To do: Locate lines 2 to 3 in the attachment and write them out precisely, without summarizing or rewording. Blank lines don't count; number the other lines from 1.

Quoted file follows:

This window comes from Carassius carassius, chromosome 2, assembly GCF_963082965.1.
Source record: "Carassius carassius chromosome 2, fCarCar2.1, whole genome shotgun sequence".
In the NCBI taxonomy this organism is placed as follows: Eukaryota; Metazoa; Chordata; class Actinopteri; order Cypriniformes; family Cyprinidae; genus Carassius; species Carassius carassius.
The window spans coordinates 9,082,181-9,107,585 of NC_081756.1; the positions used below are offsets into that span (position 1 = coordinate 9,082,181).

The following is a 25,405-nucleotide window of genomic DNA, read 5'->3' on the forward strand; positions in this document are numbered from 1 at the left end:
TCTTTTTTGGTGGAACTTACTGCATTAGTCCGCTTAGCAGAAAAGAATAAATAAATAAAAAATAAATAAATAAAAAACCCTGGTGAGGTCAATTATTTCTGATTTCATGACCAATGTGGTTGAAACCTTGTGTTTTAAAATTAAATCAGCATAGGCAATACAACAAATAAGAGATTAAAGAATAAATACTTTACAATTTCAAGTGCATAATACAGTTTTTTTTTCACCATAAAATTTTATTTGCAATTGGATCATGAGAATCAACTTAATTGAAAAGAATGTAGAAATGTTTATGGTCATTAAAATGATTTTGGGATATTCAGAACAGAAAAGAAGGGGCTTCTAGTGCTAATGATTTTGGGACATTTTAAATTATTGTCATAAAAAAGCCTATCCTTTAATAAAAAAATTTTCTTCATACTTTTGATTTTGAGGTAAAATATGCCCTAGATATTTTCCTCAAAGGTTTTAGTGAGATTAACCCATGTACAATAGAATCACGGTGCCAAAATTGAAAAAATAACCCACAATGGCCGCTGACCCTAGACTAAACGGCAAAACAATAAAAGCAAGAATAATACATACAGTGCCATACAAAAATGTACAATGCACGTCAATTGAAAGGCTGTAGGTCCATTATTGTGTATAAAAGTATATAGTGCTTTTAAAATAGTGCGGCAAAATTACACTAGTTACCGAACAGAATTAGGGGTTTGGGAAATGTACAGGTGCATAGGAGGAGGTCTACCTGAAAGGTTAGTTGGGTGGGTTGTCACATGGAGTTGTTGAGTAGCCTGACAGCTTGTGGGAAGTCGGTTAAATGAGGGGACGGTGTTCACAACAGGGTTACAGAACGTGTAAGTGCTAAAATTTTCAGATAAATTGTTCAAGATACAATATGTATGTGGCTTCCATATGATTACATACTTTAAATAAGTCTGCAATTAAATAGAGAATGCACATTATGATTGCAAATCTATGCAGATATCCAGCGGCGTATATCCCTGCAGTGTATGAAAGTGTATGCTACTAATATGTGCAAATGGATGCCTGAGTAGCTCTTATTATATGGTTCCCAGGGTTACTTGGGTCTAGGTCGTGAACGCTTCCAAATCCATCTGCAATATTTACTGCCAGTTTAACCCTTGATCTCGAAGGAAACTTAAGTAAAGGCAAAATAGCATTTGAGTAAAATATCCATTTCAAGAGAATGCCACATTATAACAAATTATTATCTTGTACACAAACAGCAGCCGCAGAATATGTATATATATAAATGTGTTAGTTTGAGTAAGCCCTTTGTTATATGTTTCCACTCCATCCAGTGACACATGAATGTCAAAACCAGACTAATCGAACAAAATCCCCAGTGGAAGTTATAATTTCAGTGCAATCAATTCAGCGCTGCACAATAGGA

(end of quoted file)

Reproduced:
Source record: "Carassius carassius chromosome 2, fCarCar2.1, whole genome shotgun sequence".
In the NCBI taxonomy this organism is placed as follows: Eukaryota; Metazoa; Chordata; class Actinopteri; order Cypriniformes; family Cyprinidae; genus Carassius; species Carassius carassius.